public-house, and who commenced an indiscriminate attack on the party.
The policemen having nothing but their side-arms, were unable to
defend themselves with success, and in a short time two of the party
were overpowered. Galvin, after being left for dead, was thrown over a
precipice into a wood, while his comrade, Walsh, was mangled in a most
shocking manner. His skull was fractured in several places, and his
body was otherwise so savagely mutilated as to render it difficult to
This unfortunate man lived until the
evening following, when death put a period to his sufferings. Galvin
is in such a state as to render ultimate recovery hopeless. The escape
of the constable was almost miraculous; but, favoured by the darkness
of the night, and while the villains were engaged in mangling the
bodies of his comrades, he ran to a public-house on the road-side,
where he obtained protection.
The spot was admirably adapted for the
perpetration of a murder. It was about half way on a road that runs
through Claganny Wood, which hangs over the Barrow; and as there are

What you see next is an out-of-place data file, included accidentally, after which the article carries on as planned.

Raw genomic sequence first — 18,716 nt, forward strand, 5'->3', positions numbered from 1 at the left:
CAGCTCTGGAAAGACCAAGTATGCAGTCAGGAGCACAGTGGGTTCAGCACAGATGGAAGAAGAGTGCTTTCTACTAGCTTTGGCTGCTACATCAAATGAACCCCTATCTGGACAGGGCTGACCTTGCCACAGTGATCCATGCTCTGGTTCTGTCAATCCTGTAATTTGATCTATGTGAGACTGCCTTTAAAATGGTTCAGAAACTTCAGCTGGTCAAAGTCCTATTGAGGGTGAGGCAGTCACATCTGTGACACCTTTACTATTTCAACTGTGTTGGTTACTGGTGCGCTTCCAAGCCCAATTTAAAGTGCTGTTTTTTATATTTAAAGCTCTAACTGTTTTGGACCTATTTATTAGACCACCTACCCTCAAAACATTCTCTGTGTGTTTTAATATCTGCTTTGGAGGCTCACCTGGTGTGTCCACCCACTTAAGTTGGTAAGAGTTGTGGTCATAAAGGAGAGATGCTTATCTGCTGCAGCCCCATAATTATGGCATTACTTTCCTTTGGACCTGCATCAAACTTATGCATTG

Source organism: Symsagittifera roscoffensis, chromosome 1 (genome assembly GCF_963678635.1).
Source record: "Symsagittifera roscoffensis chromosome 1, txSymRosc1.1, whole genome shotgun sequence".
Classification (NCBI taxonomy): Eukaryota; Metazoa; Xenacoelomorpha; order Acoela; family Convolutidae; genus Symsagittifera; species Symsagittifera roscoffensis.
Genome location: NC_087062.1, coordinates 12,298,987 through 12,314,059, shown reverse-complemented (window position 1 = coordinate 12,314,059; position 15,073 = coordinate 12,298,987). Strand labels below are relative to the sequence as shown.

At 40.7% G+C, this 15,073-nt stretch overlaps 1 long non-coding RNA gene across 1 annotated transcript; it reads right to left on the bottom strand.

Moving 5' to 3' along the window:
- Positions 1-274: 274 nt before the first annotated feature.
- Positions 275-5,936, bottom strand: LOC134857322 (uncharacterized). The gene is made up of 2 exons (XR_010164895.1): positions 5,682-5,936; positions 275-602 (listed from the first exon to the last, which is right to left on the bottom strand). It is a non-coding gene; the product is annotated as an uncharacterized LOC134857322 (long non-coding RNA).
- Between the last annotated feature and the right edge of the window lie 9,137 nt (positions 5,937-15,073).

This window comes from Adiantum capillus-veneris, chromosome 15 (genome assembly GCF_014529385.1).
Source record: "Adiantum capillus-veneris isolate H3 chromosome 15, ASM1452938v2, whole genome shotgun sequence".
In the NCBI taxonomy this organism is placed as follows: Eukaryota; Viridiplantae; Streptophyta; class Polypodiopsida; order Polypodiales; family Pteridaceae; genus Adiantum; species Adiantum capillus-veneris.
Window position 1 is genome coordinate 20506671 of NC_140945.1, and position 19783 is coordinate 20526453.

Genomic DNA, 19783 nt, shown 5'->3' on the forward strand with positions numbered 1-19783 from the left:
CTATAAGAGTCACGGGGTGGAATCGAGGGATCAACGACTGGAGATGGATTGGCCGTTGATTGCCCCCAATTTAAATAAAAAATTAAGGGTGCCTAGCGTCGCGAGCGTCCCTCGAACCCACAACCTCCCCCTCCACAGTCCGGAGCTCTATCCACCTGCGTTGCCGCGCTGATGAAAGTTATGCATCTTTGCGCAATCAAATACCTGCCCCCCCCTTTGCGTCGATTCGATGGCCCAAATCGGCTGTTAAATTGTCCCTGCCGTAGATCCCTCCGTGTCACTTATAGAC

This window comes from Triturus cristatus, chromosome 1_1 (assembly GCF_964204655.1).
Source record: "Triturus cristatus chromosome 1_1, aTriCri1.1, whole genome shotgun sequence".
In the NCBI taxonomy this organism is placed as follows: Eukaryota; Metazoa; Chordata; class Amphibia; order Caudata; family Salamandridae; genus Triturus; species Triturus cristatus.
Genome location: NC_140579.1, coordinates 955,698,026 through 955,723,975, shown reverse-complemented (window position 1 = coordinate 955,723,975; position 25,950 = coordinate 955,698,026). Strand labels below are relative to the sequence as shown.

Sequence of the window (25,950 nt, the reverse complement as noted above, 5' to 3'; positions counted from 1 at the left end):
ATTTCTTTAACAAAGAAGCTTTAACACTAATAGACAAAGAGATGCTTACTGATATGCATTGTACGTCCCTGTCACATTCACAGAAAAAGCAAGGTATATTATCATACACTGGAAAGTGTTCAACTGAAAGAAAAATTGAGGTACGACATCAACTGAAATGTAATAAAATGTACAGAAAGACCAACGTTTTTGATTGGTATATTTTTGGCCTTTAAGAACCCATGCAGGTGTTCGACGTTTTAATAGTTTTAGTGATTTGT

no houses but at both extremities of the wood, the murderers selected
this spot as one the most likely to favour their designs during
the storm. It is much to be regretted, first, that the party had
entered a public-house at all, and secondly, deeply to be deplored
that they acted so incautiously as to travel without their carbines.
An inquest was held on Friday on the body of Walsh, when a verdict of
‘wilful murder’ was found by the jury against several persons, whose
names it is at present unnecessary to mention.
Two men named Kavanagh were apprehended
shortly after the committal of the deed, fully identified by Constable
Little as the principals, and they were committed to the county gaol
by Mr. Charles H. Tuckey, resident magistrate.-
Kilkenny Moderator. (Quoted in The Times,
November 3, 1838, p. 3).
Source: Turtle Bunbury Dec 2012